How to prepare for the Kavanaugh midterms

People with the group Herndon Reston Indivisible hold up letters spelling

People with the group Herndon Reston Indivisible hold up letters spelling "VOTE THEM OUT" during a protest of the confirmation of Brett Kavanaugh to the Supreme Court, Saturday, Oct. 6, 2018, outside of the White House in Washington. (AP Photo/Jacquelyn Martin)

Matthew Dowd, a former Bush pollster and a genuinely gentle soul, wrote last night that we should put the Brett Kavanaugh debacle behind us, that we should forego “our tribal allegiances,” that we should “quiet out minds and hearts, pull back from the distractions of the external noise and clamor,” and reflect on the “shared values” that unite us. It was a plaintive plea for civility.

That’s very nice, in theory. But Trump Republicans would love nothing more than to see their opponents surrender the field in the spirit of civility. Trump Republicans, infused by their feral instinct for raw power, don’t care about playing nice. Civility is for suckers who don’t want to win. Civility has the texture of melting butter; in Mitch McConnell’s words, Trump Republicans would simply “plow right through.”

Speaking of McConnell, the Senate “Majority” Leader of what’s really a minority share of the American electorate, he said with pride yesterday that “we stood up to the mob.” He was referring, of course, to the aggrieved American citizens who last week dared flex their First Amendment rights to protest a credibly accused sexual assaulter. What a shame that McConnell didn’t stand up to Vladimir Putin’s hacking mob, whose unprecedented assault on democracy – on Trump’s behalf – was documented by the intelligence community prior to the ’16 election. McConnell was too cowardly and calculating to confront that un-American mob. After being briefed by the CIA, and asked to sign a bipartisan statement sounding the alarm, he adamantly refused, telling the CIA: “You’re trying to screw the Republican nominee.” Today he and the rest of his party’s surrender brethren are more upset about First Amendment protesters than having a Russian stooge in the White House. Winning trumps everything, even American values.

My point, lest it be less than obvious, is that everyone outside the Trumpian bubble has plenty of good reason to be incensed by the Kavanaugh episode and our crisis of legitimacy – starting with the empirical fact that when the new conservative Supreme Court rules against abortion rights, rules in favor of voter suppression, rules for corporations against workers, rules against affirmative action, rules against gun curbs, and rules against health care reform, it will do so with four of the five majority justices having been named by Republican presidents who gained office after losing the popular vote.

Wrap your aching head around that. We are now deep in the era of minority rule.

I’ve long written that the Electoral College is an un-democratic farce, that it’s nuts to elect a loser when all other democracies across the world award their top office to the winner. Kavanaugh was nominated by a president who lost the race by nearly three million votes. This new court will be the most conservative in generations, despite the fact that Democratic presidential candidates have won the most votes in six of the last seven elections.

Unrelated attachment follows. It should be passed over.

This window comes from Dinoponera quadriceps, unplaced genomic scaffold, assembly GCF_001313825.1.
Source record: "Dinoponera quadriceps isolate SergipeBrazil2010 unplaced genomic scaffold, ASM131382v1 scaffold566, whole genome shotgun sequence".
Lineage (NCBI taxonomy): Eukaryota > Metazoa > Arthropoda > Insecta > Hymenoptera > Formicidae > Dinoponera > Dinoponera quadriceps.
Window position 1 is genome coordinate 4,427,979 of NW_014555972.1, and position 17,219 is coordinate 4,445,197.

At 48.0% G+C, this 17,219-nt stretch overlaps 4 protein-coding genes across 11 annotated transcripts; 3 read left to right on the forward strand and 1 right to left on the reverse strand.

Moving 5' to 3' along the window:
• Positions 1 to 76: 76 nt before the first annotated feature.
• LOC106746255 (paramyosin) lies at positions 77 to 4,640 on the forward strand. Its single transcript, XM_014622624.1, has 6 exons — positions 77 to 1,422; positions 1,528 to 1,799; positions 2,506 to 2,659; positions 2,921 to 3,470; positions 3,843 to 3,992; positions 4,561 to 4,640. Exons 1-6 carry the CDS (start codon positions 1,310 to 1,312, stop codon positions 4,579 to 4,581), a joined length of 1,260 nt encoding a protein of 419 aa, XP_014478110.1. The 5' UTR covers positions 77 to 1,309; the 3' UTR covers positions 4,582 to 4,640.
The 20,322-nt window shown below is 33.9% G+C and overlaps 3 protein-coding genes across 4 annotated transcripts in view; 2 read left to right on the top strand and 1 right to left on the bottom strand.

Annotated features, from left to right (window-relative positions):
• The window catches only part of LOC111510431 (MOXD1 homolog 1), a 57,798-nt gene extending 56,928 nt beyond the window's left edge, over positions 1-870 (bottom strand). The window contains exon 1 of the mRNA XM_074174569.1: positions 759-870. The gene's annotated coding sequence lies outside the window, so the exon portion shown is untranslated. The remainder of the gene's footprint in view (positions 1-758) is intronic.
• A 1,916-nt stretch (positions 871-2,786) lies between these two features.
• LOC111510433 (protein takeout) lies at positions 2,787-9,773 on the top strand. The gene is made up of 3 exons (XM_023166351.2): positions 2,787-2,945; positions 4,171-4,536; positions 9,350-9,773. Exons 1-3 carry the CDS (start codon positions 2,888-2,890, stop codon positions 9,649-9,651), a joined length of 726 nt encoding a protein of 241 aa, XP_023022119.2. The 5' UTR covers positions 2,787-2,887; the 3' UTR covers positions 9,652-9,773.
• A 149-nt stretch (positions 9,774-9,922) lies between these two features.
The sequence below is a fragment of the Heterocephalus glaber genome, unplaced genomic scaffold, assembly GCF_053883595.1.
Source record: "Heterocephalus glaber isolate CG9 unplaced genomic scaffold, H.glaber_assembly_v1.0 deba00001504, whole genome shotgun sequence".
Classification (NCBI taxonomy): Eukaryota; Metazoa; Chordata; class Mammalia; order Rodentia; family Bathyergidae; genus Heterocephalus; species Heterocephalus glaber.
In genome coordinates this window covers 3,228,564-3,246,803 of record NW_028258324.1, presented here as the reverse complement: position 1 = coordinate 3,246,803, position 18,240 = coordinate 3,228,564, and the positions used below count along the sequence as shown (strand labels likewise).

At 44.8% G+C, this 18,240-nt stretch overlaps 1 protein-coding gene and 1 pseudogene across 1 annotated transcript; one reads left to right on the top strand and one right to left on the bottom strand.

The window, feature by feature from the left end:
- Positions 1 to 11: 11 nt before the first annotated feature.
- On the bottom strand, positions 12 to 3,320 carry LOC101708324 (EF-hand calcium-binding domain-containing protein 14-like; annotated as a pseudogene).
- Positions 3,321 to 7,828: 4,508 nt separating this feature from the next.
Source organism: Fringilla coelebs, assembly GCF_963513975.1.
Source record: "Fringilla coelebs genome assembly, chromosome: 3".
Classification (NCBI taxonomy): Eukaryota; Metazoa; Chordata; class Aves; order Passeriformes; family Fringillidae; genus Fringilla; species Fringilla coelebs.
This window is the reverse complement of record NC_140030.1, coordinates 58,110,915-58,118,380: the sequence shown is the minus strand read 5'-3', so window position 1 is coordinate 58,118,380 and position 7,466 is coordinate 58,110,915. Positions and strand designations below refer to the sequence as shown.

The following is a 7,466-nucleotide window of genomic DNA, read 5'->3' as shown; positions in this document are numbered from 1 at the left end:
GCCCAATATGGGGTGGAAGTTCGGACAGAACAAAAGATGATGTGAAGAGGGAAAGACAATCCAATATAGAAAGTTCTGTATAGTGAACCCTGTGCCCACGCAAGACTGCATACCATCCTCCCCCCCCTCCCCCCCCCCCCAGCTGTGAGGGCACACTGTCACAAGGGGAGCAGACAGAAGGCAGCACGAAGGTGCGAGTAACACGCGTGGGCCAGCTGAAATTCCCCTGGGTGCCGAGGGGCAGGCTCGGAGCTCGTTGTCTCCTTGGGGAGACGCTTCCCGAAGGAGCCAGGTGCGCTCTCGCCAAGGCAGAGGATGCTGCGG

But that’s just for starters. The senators who put Kavanaugh on the high court represent merely 44 percent of the population; the senators who rightly viewed his ascent as a disgrace represent 56 percent. If we aggregate all the elections that determined the current Senate, we discover that the Democratic candidates outdrew their Republicans opponents by 15 million votes nationwide. And yet, thanks to one of the Founders’ most ill-conceived compromises, each state gets two senators regardless of its population. The state of Wyoming gets two, despite the fact that its total citizenry is roughly one-third the size of Philadelphia’s.

The wounds inflicted by Kavanaugh’s minority-rule promotion will fester indefinitely. Any high court case with Democratic or progressive plaintiffs will be a minefield; their lawyers – citing his Judiciary Committee rant against “the Left,” and his dark warning that what goes around comes around – will demand that he recuse himself in every case with political overtones (starting with campaign finance). If he casts the pivotal vote in rulings that hurt the groups he denounced as a left-wing cabal, those lawyers will demand that the rulings be vacated for lack of impartiality. And that doesn’t include any cases that touch on the Mueller probe and the relationship between Trump and Russia; Senate Republicans, on behalf of their 44 percent of the population, didn’t care that Kavanaugh is on record defending presidents against special counsel intrusions.

But those likely clashes will occur over the far horizon. What we have now, looming ever closer, is a midterm election. If there is to be any fundamental corrective to the scandal of minority rule – to the serial Trumpian excesses, to the judicial coup we’ve just witnessed – incensed Americans will need to overwhelm the ballot box. I wrote repeatedly in 2016 that we faced a national civic emergency. Today it is far worse. So we can stay home on election day, embrace passive civility, and further embed the tyranny of the minority – or we can act as patriots and instill accountability. The future is in our hands.

I was a guest for an hour today on WBUR’s “On Point.” (WBUR is Boston’s NPR outlet.) Audio will be archived here soon.

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